National Key Performance Indicators (KPIs) for the Improving Access to Psychological Therapies (IAPT) programme in England have just been published for January to March, the final quarter of the 2011–12 reporting year. The KPIs allow comparison of IAPT services on several measures, though the results are not very easy to interpret. In this series of articles I explain what I think the published KPIs mean, attempt a little interpretation, and discuss some of the issues raised.
My particular interest lies in the three IAPT services, codenamed “Let’s Talk”, provided by the 2gether NHS Foundation Trust. These three services cover Gloucestershire, South Gloucestershire and Herefordshire, and they are separate in that they are the result of three separate contracts with three separate primary care trusts (PCTs).
In order to make comparisons I had to work with the data for all the IAPT services in England, and in my next article on this subject I’ll make all my data available for anyone whose interest may lie in different parts of the country. The data is not published by IAPT itself, but by the Health and Social Care Information Centre (HSCIC).
The KPIs depend on a base measure of the population in each PCT’s area for 2005. I checked more recent population estimates, and in most PCTs any changes in population since 2005 are not very significant.
In this article I explain what the KPIs mean and outline the picture for England as a whole. In another article, I’ll look at the detail by PCT.
The KPIs start with a measure of prevalence — the estimated number of people in each PCT’s geographical region who have depression and/or anxiety disorders. This number was computed in 2008 by the North East Public Health Observatory (NEPHO) using data from a survey carried out in 2000, the National Psychiatric Morbidity Survey.
I don’t know why they didn’t use the more up to date 2007 survey. Perhaps the results had not been published by the time they needed them. Overall, the 2007 survey showed that although prevalence had increased since 1993 it had changed little since 2000. (This could not have been due to IAPT, by the way, because it had barely started in 2007.) Within the overall picture, however, there were some changes in detailed prevalence which could have affected KPI1.
Results from the previous survey in 1993 had been considerably different, showing that things can change quite a lot in seven years and the rates of change are not linear. All in all, the differences between 1993 and 2000, and the differences between 2000 and 2007, suggest to me that KPI1 might no longer be a very good estimate for 2011-12.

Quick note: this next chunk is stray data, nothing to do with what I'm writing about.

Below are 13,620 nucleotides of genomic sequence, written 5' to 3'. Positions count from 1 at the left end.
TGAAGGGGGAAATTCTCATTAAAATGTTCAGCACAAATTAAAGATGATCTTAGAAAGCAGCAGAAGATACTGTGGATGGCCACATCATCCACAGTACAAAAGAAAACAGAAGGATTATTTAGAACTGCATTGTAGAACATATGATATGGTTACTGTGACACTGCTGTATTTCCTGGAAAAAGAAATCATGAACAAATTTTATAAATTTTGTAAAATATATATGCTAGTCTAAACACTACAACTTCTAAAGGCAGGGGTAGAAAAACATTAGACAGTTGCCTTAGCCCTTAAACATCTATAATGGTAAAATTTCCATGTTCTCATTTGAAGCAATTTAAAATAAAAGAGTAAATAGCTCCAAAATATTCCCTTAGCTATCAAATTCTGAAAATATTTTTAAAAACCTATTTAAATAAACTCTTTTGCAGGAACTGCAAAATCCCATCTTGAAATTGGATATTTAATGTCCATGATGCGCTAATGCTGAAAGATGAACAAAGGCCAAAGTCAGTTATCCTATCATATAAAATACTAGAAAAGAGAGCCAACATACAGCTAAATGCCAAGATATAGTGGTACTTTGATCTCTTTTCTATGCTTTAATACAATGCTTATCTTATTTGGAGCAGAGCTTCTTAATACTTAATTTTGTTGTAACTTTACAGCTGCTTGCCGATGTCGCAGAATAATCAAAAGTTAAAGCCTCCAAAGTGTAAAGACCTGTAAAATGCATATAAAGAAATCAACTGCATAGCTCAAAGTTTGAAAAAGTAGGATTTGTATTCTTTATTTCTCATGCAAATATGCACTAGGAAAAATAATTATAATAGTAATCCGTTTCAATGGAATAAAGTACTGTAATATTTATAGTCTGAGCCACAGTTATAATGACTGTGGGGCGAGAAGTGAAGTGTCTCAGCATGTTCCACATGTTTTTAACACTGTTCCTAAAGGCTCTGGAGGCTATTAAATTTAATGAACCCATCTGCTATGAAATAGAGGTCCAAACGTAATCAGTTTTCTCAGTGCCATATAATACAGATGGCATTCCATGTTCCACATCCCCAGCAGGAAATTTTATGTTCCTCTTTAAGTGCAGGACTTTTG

KPI1 is adjusted for the distribution of ages and sexes in each region in 2005, separately for each of six distinct diagnoses, before being combined in an estimate of the total prevalence. The KPI Guidance claims that the figures are further adjusted for the level of deprivation in the region, but this claim is apparently false. The published KPI1 figures for 2011–12 are identical to NEPHO’s figures for 2005, which contain no adjustment for deprivation. I have asked HSCIC if they can clarify this, but at the time of writing they haven’t yet replied.
KPI1 doesn’t change from quarter to quarter, or even from year to year. The original estimate using 2005 population numbers and 2000 prevalence is always used, every year. For the whole of England it’s a little over 6 million people.
In my view KPI1 is very confusing. It would be possible to use the NEPHO data to estimate current prevalence each quarter based on current population estimates, possibly adjusted for deprivation, and certainly adjusted for the cumulative effects of IAPT. The whole point of IAPT was to reduce the numbers, but the way KPI1 remains static year by year conceals any reduction.
Furthermore, KPI1 disregards any regional differences apart from distributions of age and sex. Its assumption of otherwise uniform prevalence throughout England seems unlikely to be true. An adjustment for deprivation would go some way towards addressing this.
An additional problem with the static model of prevalence is that there is no estimate of natural turnover. Every year some people recover or leave:
- they get better naturally,
- have treatment,
- move away, or
…and some other people become ill or arrive:
- a new illness develops
- they are already ill when they move into the region
- they are already ill when they reach 18 years of age, entering the target population.
An IAPT service has to treat people faster than new cases appear in order to start driving down the prevalence of illness, but no one seems to have any idea how fast new cases appear.
The original NEPHO research found that in 2000 between 17% and 20% of the prevalence figure represented people who could benefit from IAPT:
These interviews provide figures for the proportions of those with disorders who have not had psychological therapies, are judged likely to benefit, and are prepared to have them.
That was a static estimate of the number of people who could benefit at that point in time, after restricted availability of effective treatments in the NHS in the years preceding IAPT had allowed numbers to build up. It was not based on turnover. For the whole of England the estimated number of treatable sufferers (20% of KPI1) is about 1¼ million people.
KPI2: Diagnosis (missing)